He got out of jail ten days before Christmas. He stayed with us for about a month. Yup. He stayed with us. It was an amazing time of reconnecting and getting to know one another again. He moved into an Oxford House (a sober living house) in mid-January 2019 and has been there ever since.
He has a great job with a local restaurant, mostly working on a food truck. It's a perfect job for his recovery. He makes decent money and has little stress. His boss knows he's in recovery and is very supportive. One of the hardest things for addicts who come out of the system is getting a job. Most don't get an interview when they check the box about having a criminal conviction.
He is very fortunate.
Fairfax County Virginia instituted a drug court program in December 2018, just before Jason was released. You can learn more about our county's program in this recent article. Jason applied for and got approved to enter the program. He was the first one approved. If you're not familiar with drug courts, I'd encourage you to learn more about them. They offer an alternative to the criminal justice system for addicts. It involves a very intensive long-term treatment regimen. In our county's case, it's a 14-month program.
There are multiple phases. The first phase (2 months) requires weekly visits to the drug court, twice a week urine test (observed by a law enforcement officer. no substitute pee here) twice a week, visits with the probation officer, participation in an IOP (intensive outpatient program), and regular attendance at twelve-step meetings (AA, NA, etc.). Depending on the person, counseling may be required. He made it through the first phase and is now in phase 2. He has a sponsor who works with him on the twelve steps.
Here's an interesting nugget that shows how hard recovery is. Jason and one other guy (out of six or seven people) are the only ones who have not had dirty urine during their drug court program. We are very proud of him for his progress.
Shortly, I'll be doing an interview (for this blog) with the judge, prosecutor, and probation officer of the drug court. It's the best alternative to prison that treats the disease and supports the recovery process.
Stay tuned for the interview.
I couldn't be more excited about Jason's recovery and the reuniting of our family. We have longed to have the “old” Jason back. Well, we didn't get him. We have a new and improved version. He has a strong faith and loves talking about it with anyone who will listen (Relax. He's not obnoxious about it). Jason is laser-focused on the two things that are most important to him – his relationship with God and his recovery.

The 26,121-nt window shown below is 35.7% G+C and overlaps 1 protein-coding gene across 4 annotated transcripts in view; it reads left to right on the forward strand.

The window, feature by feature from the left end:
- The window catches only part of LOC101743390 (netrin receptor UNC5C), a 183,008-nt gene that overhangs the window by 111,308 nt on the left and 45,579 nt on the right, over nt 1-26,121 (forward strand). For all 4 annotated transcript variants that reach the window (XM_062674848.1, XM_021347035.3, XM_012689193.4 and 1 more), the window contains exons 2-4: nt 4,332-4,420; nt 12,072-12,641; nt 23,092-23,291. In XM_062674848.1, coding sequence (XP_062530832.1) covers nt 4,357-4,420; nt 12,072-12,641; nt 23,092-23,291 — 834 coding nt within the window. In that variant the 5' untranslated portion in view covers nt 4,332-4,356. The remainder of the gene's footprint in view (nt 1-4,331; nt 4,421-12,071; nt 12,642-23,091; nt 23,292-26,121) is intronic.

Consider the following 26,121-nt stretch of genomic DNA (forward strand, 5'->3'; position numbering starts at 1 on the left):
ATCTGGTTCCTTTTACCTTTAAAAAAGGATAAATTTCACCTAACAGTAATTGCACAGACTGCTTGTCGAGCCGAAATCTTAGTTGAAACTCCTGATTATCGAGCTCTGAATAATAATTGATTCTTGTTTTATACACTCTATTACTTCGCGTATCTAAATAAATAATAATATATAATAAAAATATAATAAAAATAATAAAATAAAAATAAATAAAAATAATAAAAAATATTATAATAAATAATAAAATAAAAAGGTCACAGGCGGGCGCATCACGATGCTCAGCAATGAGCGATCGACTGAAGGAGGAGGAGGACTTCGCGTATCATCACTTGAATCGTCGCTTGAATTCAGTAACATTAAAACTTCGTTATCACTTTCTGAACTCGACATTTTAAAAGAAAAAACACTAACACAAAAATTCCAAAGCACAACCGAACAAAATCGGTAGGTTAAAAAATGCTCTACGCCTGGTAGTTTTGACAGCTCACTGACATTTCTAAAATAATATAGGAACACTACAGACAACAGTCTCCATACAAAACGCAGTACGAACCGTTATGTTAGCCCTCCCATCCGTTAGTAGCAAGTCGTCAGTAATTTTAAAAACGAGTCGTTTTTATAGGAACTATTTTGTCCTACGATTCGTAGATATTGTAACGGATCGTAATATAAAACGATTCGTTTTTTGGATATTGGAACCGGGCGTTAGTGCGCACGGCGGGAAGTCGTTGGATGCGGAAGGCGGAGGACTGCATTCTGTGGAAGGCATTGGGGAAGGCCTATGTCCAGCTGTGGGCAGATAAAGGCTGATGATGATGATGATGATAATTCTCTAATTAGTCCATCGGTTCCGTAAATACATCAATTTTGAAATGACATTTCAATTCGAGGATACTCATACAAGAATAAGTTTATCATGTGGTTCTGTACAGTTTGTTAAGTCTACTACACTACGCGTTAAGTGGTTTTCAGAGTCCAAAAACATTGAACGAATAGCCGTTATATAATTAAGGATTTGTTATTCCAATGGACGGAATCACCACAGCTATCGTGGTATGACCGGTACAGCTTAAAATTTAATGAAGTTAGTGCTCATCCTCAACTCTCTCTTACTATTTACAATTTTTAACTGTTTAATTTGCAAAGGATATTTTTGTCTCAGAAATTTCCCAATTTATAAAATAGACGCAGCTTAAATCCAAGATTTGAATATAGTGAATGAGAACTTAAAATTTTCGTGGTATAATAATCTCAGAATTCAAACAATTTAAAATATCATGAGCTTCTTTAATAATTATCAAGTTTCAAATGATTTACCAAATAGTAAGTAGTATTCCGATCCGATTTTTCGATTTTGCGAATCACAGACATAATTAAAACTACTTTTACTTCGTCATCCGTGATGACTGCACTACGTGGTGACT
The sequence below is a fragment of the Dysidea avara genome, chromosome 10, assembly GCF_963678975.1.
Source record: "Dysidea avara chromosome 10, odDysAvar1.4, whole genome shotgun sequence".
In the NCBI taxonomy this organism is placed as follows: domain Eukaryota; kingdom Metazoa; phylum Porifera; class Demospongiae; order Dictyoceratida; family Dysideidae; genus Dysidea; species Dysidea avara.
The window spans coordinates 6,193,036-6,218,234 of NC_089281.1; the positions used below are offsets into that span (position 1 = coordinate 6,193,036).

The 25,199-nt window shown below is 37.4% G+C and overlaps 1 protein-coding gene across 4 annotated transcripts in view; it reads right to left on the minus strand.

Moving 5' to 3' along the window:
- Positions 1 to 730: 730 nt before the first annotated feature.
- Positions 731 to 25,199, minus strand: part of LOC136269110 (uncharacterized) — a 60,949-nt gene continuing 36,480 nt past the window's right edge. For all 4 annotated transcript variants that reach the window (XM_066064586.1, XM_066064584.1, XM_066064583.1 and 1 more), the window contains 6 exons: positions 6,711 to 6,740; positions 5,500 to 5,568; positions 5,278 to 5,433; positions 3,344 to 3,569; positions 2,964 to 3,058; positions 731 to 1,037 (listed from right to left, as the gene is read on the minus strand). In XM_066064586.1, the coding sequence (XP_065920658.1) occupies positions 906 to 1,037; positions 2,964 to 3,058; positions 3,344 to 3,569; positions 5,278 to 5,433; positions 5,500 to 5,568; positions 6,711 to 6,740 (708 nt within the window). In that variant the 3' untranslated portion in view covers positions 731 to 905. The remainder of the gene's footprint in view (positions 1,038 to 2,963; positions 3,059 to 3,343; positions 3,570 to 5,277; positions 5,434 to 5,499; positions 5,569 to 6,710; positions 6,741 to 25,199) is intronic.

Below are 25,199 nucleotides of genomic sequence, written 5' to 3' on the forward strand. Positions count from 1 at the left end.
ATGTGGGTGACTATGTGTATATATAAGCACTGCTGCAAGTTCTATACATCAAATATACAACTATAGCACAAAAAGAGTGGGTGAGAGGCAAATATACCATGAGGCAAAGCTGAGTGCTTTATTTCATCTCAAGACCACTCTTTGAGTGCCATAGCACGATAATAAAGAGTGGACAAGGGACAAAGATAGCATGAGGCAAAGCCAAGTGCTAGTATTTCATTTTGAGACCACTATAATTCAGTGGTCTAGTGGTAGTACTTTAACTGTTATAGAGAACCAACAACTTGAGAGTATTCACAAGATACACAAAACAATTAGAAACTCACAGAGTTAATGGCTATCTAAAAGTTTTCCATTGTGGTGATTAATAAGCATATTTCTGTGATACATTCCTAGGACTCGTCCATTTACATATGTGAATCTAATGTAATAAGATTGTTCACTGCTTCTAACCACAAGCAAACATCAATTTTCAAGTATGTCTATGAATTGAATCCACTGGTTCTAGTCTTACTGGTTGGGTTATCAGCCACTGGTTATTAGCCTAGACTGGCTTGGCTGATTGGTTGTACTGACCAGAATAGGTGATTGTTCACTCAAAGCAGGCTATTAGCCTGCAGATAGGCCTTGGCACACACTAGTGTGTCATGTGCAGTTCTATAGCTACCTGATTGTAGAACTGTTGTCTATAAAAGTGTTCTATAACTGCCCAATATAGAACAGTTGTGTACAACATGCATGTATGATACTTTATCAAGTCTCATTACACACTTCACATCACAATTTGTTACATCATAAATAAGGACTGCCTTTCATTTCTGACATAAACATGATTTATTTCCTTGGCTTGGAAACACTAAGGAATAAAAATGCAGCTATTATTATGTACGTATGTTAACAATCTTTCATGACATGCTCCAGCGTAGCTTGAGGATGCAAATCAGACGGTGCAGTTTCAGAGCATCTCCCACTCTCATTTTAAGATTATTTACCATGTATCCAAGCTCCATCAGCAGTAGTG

He knows he has a long road ahead. He knows how hard it is to stay sober. He's left all of his old friends behind. The really cool part of his recovery is reconnecting with people he used to back in the day. He sees them in AA meetings. One of those guys has been clean now for three years. They used together a lot in the past.
Parents who have addicted sons or daughters ask us all the time how we know he's different this time. After all, Jason's been in treatment, probably seven or eight times in the past. The answer is straightforward. It isn't what he's saying anymore. It's what he's doing. It's how he's living.
In our PAL Group, everyone has some version of the same story of dealing with their addicted son or daughter. The goal of the group is to help parents get healthy themselves. Part of that is learning to let go of their son or daughter. Like an addict, parents will only do that when they're ready.
Don't go it alone
If you or someone you know is dealing with addiction in your family, don't go it alone. Get help.
Ours is a story of hope. It took a long time for that story to develop. Addiction is not usually a short-term event. Hang in there. Pray. Take care of yourselves. Find a community to connect with.
I can't tell you what a relief it is to be in a group with other parents who completely understand what it's like. You will feel the same way when you join one. Never give up hope. In some small ways, I hope our story gives that to you if you're in the midst of it.
You didn't sign up for it. And remember – you didn't cause it, can't control it, and can't cure it.
Here are some resources to consider: